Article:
Every Sunday for many years, Casey Kasem would play America’s Top 40 pop songs. Earlier this week, NPR reported another, but ignominious top 40. The current White House has experienced an unheard of turnover rate of 40%. In other words, four out of ten staffers who were on the payroll a year ago have departed.
To add some seasoning to this, two of the most difficult jobs to keep people are customer service representatives and bank tellers, which often see turnover rates at or above 40%. So, to see similar turnover is alarming. But, how does this rank to other White Houses?
Earlier this year, an article appeared in the Brookings Institute webpages called “Why is Trump’s staff turnover higher than the five most recent Presidents?” by Kathryn Dunn Tenpans. She focused on A team turnover, but the turnover problem is pervasive. Per the article, “President Trump’s A team turnover is record setting – double the previous leader, Reagan, and more than triple his immediate predecessor, Obama.”
Why is this important? There is a huge loss of productivity in those that leave as well as those who replace them, as they get up to speed. Plus, there is downtime for the managers as they backfill and take time to interview, hire and coach. In some of my previous work in HR for a large bank, i used average productivity ratios and turnover by group to estimate the cost of turnover at roughly 1 1/2 times the compensation expense of the departed people.
Per the Brookings article, “while some turnover is expected and possibly beneficial, excessive turnover portends a problem.” This data is relevant with more than a few stories about the low morale in the White House. Several sources have cited feuding factions and jealousies as well as a leader who perpetuates and accentuates a highly toxic environment.
When people are not productive in jobs of import, it is harmful to their efforts. It is also harmful to our country. The President has been covered extensively over the years by financial reporters and biographers. His sales skills are envied, but the same cannot be said for his management skills. Trump has said on more than one occasion that he likes to pit people against each other and does not mind the chaos. Well, that is an absolutely horrible management approach. And, the inconsistent messaging from the White House reveals as much, as well as its turnover.
When a company has a high turnover rate, typically senior management begins looking into the causes … perhaps a manager who does not treat employees fairly, too-heavy work loads, staff feels under-appreciated … there is always a reason, and high turnover is not, as you have noted, efficient. The turnover in the White House speaks volumes about the chaos in this administration, which poses problems in every area, including national security. As I mentioned, typically senior management would be asking the tough questions, trying to identify the problem. But in this case, senior management IS the problem. 😦
Great post, Keith!
Jill, you are dead on accurate. Yet, in this case, everyone in the White House knows what the problem. Organizations take on the personality of its leader. This organization is vindictive, backstabbing, bullying and untruthful, but not to the degree of the big boss. Keith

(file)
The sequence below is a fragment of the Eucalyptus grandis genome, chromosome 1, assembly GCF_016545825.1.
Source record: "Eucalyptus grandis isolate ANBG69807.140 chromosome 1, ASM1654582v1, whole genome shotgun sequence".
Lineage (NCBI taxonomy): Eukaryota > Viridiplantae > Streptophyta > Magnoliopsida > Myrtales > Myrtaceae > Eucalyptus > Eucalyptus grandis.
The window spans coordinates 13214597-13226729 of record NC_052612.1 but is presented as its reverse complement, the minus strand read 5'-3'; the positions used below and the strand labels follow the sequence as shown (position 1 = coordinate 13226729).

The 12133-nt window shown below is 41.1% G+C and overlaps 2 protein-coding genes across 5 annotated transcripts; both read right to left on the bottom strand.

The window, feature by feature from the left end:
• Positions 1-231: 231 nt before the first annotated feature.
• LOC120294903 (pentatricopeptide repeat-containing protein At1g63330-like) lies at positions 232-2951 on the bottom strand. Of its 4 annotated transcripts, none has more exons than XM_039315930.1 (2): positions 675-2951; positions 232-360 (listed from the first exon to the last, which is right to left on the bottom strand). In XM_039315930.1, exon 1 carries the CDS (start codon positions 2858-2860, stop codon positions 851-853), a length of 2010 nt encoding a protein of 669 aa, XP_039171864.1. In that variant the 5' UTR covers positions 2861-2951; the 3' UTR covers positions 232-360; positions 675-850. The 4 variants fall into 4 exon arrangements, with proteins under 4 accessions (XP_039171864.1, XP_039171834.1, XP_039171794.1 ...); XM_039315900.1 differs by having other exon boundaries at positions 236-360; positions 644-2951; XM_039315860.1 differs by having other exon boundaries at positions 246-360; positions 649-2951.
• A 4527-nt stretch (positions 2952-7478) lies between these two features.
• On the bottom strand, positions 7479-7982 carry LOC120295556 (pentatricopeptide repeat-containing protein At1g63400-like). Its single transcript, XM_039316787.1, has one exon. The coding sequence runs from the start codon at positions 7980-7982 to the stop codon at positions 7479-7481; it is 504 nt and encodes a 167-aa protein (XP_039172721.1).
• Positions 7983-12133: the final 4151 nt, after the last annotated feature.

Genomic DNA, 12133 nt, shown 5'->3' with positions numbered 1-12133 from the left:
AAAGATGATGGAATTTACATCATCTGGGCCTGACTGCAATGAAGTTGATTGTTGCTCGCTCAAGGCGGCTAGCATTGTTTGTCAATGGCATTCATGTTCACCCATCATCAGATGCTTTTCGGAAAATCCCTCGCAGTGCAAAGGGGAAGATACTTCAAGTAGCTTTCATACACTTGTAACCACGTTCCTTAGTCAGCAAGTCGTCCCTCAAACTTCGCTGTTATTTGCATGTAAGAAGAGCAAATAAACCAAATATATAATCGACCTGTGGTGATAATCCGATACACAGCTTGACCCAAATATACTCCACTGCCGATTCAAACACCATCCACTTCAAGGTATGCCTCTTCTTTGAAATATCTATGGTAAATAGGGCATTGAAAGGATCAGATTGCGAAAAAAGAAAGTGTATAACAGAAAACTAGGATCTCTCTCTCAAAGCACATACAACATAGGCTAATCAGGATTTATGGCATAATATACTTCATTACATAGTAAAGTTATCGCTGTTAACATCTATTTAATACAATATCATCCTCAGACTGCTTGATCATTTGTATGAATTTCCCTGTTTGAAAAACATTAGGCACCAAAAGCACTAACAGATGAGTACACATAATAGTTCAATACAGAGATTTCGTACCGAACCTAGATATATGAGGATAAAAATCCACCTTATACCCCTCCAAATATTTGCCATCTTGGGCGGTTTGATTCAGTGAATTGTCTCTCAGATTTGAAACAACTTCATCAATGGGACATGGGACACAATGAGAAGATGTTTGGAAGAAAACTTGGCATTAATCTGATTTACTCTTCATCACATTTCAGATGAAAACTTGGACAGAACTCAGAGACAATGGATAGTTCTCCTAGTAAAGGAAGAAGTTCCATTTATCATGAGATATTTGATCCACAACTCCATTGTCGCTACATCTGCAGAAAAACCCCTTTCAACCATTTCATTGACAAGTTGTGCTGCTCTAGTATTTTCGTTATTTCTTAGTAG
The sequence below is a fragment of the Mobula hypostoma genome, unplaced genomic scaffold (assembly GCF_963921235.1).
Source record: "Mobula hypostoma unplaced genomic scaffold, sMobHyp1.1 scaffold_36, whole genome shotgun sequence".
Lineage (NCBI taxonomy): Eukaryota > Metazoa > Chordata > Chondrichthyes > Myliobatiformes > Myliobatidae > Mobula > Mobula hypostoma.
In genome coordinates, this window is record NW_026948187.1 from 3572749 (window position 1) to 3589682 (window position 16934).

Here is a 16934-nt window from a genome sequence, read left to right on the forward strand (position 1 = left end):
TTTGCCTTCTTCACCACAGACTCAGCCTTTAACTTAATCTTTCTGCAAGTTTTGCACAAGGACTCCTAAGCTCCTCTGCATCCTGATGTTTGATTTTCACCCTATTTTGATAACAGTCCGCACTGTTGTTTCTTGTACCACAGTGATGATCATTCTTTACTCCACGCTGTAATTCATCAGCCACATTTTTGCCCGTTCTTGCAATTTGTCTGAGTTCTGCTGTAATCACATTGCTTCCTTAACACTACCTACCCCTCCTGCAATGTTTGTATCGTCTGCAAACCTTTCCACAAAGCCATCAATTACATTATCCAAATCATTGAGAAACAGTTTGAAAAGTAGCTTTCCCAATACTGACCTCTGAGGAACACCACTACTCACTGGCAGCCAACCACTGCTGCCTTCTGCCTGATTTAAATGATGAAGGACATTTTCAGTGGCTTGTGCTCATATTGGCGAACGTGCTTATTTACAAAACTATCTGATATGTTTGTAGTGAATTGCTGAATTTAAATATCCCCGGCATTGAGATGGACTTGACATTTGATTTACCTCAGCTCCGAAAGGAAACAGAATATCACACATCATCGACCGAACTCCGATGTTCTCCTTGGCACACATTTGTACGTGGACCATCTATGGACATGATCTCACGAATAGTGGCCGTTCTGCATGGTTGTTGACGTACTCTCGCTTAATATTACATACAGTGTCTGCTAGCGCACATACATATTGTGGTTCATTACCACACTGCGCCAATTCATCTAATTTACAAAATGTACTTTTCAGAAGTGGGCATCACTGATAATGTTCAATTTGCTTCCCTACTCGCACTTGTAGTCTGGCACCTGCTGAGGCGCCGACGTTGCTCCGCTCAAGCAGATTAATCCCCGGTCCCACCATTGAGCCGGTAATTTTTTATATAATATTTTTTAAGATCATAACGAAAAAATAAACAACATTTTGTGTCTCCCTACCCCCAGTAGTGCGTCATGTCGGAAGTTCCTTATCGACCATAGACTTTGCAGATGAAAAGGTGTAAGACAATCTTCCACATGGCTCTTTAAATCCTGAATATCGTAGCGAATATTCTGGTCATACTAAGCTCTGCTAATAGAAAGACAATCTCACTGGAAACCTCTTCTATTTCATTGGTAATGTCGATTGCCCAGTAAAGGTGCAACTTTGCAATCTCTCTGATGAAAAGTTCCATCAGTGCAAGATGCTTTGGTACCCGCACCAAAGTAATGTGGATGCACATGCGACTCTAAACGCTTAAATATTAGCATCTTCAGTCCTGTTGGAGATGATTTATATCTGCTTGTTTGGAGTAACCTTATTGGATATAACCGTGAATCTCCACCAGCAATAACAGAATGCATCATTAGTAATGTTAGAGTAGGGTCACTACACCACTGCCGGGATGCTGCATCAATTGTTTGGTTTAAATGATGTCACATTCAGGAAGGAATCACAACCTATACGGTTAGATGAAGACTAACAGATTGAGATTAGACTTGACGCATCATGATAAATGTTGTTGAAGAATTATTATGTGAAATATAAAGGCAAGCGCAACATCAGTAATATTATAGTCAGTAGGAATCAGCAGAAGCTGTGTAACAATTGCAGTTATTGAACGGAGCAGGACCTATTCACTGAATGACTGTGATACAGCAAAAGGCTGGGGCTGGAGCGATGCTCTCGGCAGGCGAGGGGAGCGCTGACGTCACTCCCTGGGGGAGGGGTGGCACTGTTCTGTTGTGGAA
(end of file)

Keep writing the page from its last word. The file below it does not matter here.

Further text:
Thanks Keith. Yes, there can be no doubt, especially among those who work with him every day. What I don’t get is how they do it without becoming ill. And why?
Jill, good question. My guess is they look in the mirror to get ready each day wondering what the day will bring with their mercurial boss. Right now, there are many worried people in the White House between Mueller and Omarosa. There will be more terminations in the next few months, as some don’t want to wait until the midterms. Keith
Note to Readers: I have said often, the happiest people in America are those who turned down Trump’s offer to work for him. The second happiest are those who no longer work for him. The third, their spouses?
It does not take a rocket science to see the chaotic environment that surrounds the President. His large ego and temper make for a very mercurial setting. You could not pay me enough to work for someone who elicits so little respect, and that was before he was elected. He now is even worse.
At a publicly traded company, top executives do have a check, the shareholders. to be a check. Excessive turnover in comparison to the competition is not a good sign. It is not easy to fire folks at the top because those who study the stock market, look for this kind of thing. The health of a company is reflected in other signs besides the annual report
This White House is supposed to be checked by the US Congress which has been assigned oversight duties and responsibilities. But the GOP members in the US Congress are failing to honor their oath of office. They are MIA when it comes to being a check.
Their latest responses / reactions/ talking points regarding the president having revoked the security clearance of John Brennan has me fuming.
Gronda, agreed. Trump has benefitted greatly from inheriting a percolating economy. To his credit, challenging some regulations helped and the tax law helped some, but the economy would still be in good shape without either.
Yet, in addition to his horrible management style and vendettas he carries, the decisions he is making to help the economy actually are long term detrimental – making a huge debt worse, bullying and setting tariffs on allies, going too far with cutting some regulations, making it difficult to immigrate to the US and worsening ACA premiums – all will have a dilutive impact on the economy. By the way, we are headed toward a record buy back of company stock after the tax law change.
If Trump were a CEO, the Board would be worried about the style and turnover and the minute the numbers turned, he would be let go. Keith